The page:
Spanish National Court confirms rapper's prison sentence
Judge finds Pablo Hasél guilty of glorifying terrorism in some lyrics but reduces his jail time from two years to nine months
The Spanish National Court has confirmed the prison sentence of a Catalan rapper found guilty of the offense of glorifying terrorism in some of his lyrics and in Twitter messages.
However, the judges reduced Pablo Hasél's sentence from two years to nine months and one day behind bars, meaning that he may not have to go to jail.
Spanish law states that if a convicted person has no previous criminal record, they do not have to serve prison sentences of less than two years.
Yet Hasél claimed on Twitter that he has another two-year sentence for the same crime, and so he thinks he will end up going to prison. However, the Catalan rapper said on Friday afternoon that he still had to talk to his lawyer.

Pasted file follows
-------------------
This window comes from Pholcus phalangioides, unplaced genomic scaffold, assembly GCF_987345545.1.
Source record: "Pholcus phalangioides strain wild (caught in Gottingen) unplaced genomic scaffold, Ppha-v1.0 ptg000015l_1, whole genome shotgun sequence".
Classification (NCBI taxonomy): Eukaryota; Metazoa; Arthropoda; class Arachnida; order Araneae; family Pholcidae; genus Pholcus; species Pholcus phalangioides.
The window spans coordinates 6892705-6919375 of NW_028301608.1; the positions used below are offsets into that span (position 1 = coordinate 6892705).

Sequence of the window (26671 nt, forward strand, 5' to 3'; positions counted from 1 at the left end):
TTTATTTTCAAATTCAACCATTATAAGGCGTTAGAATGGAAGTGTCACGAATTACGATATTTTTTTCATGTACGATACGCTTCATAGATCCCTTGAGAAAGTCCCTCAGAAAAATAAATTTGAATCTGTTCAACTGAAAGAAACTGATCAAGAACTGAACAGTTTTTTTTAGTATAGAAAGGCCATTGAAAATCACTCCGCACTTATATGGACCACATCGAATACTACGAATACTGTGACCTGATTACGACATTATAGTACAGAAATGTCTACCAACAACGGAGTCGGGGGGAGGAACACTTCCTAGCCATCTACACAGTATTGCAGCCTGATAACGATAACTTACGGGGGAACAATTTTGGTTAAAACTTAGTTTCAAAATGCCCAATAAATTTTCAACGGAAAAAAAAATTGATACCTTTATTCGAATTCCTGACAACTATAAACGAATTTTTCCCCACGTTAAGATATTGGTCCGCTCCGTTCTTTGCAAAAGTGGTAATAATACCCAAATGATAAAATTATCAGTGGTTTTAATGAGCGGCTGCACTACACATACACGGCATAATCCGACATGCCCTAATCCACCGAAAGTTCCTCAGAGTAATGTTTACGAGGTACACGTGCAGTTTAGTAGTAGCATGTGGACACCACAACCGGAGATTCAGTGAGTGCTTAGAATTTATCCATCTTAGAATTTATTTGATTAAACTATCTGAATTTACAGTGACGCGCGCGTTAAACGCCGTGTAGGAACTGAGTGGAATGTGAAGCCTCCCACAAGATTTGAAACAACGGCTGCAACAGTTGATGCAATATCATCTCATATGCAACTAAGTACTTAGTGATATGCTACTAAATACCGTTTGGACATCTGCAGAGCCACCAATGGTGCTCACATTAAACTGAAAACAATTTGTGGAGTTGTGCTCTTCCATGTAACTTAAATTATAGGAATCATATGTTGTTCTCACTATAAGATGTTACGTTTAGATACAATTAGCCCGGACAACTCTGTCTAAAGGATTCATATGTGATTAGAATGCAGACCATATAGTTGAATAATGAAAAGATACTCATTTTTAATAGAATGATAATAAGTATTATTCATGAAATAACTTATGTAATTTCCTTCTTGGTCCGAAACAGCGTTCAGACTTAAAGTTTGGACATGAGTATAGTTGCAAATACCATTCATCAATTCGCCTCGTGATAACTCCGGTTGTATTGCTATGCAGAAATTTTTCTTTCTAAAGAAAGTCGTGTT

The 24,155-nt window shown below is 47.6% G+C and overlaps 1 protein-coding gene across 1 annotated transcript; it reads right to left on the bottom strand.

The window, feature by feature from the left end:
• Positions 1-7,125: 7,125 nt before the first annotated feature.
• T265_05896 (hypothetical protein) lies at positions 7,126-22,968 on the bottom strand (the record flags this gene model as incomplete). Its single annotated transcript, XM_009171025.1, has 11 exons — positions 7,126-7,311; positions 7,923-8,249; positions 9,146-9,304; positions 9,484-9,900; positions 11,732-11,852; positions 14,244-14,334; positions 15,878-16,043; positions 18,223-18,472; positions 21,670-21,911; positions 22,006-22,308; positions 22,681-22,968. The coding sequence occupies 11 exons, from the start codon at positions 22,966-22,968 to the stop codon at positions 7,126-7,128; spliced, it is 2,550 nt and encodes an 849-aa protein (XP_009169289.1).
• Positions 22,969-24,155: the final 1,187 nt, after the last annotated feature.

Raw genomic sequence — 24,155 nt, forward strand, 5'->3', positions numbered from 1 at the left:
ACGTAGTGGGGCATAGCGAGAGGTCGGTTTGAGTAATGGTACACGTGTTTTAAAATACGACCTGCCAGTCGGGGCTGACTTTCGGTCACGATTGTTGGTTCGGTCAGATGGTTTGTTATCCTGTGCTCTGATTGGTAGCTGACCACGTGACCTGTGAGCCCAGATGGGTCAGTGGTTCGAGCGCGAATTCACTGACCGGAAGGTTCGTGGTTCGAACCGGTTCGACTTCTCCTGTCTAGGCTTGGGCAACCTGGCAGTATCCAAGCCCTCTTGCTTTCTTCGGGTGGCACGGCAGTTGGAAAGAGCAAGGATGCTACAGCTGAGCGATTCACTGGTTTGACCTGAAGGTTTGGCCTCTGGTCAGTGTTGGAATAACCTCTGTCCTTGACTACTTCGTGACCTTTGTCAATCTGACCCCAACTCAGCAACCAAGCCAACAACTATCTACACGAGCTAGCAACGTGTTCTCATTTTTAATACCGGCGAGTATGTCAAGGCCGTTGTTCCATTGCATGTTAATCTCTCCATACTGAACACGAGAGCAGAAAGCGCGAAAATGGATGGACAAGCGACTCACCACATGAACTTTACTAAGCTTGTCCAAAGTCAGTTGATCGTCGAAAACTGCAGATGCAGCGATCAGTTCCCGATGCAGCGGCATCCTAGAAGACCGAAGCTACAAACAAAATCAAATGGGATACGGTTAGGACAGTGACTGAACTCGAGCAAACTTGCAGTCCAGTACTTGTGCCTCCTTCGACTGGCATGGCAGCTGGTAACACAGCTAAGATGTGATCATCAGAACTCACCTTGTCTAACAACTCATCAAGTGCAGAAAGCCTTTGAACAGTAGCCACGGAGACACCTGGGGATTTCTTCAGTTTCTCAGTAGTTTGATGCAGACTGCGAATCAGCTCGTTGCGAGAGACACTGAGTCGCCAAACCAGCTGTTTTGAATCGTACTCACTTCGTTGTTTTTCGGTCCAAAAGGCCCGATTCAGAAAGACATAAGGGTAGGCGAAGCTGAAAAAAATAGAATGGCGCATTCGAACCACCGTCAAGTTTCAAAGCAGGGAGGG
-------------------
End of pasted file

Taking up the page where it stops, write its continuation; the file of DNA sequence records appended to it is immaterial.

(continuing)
In 2014, Hasél, whose real name is Pablo Rivadulla, was also found guilty of glorifying terrorism but his two-year sentence was suspended, but if the reduced nine month sentence is added to this former sentence, the rapper may have to go to prison.
Despite the court considering that the tweets in the case transmit "violence" and "trivialize terrorism", the fact that the radical political groups Hasél praises in the songs "have not carried out terrorist acts for some time" went in his favor.
The court also took into consideration that the expressions the rapper uses in the messages "are less explicit than those for which he was found guilty in the past."
In his original court appearance, the rapper argued that he used his songs and tweets to expose “objective facts” that he considered “unjust” and to defend “democratic rights.”
Valtònyc, another rapper with prison sentence
Yet, Hasél is not the only rapper facing prison for his song lyrics. Mallorcan singer Valtònyc fled Spain in May to avoid three and a half years in prison after he was also found guilty of slander and glorifying terrorism in some of his songs.
Valtònyc is currently in Belgium awaiting a ruling on his extradition to Spain so he can serve his sentence. The court in Flanders overseeing his case will announce a decision on September 17.